Cutie and I were watching a Great Big Story on a far-flung pub in the UK that you can only reach by train and ferry, and I got very excited.
“Let’s do it!!”
“What? There? Why?”
“Why?? Because it’s everything we like! Long train rides! Scenery! Things to take GoPro footage of! FERRY RIDES! WHALES! And at the end of the day, beer and a great story.”

Sometimes it’s good to re-evaluate goals in the middle of a project. There is of course value in perseverance; you only need to google ‘motivation’ to find tons of medium articles on how you just have to stick to your guns to succeed in your goal.

But what if you don’t know what your goal is? Worse, what if you are charging toward the wrong end of the field?

I don’t think there’s any advice that works 100% of the time. Life is too complex and weird for that.

I thought my goal for NaNo this year was to finish a novel in one go, egg-to-apple, once-upon-a-time right up to the-end. But I’ve been thinking about it. I think that’s a very good aim, but I don’t think it’s the prize. I think the prize is having fun while I’m writing. I think the ultimate prize is sharing my writing with people and letting them experience the same fun I had exploring the world. It’s hard to remember that, especially as I start querying and researching publishing houses and all that career-oriented stuff. It’s easy to get down the garden path thinking ‘my goal is to get published above and all else”. Will that take perseverance? Sure. Never said it wouldn’t. But that’s not all.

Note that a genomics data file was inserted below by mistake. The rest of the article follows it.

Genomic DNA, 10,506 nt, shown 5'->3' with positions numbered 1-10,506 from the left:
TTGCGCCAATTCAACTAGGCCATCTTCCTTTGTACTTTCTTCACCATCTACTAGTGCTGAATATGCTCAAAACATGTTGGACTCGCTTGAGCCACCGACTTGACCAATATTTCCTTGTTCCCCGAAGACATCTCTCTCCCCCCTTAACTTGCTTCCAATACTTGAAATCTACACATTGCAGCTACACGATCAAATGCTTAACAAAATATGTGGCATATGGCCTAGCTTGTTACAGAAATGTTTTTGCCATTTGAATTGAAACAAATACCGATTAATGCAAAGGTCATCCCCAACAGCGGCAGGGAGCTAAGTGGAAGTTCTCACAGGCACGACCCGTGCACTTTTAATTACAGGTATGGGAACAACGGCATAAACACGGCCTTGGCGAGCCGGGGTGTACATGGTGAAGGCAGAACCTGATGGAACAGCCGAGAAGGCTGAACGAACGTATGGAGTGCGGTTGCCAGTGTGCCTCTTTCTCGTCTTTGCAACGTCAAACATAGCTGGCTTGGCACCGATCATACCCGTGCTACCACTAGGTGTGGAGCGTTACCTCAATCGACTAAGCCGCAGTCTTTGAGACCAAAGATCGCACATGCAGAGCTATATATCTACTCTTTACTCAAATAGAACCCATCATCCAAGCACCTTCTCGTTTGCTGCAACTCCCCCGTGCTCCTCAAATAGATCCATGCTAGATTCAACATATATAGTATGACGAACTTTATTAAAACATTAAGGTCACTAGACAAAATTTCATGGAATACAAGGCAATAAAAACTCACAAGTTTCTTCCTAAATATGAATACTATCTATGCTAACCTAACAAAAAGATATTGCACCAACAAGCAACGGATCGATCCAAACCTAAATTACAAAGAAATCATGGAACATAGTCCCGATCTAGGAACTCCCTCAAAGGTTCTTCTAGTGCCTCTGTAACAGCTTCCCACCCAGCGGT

A long train ride is a slog. It’s long and boring and must be endured before you can get where you want.


A long train ride is where you watch the scenery and listen to music or just your thoughts and is a nice way to spend the time, with the bonus of ending up somewhere you wanted to go.

Perspective matters. Thinking about what you really want matters. Effort matters. Think about what your goals are, and whether you need to take your bearings again. The alternative is living life by default and waking up one day realizing want you wanted isn’t what you wanted after all.

Enjoy the scenery. Enjoy NaNo. Good luck, everyone.

Published in blog personal


Victoria Feistner is a novelist, a graphic designer, and an artisan in equal parts, although some of those parts are more equal than others. She resides in Toronto with her husband and two fur children, also known as cats.

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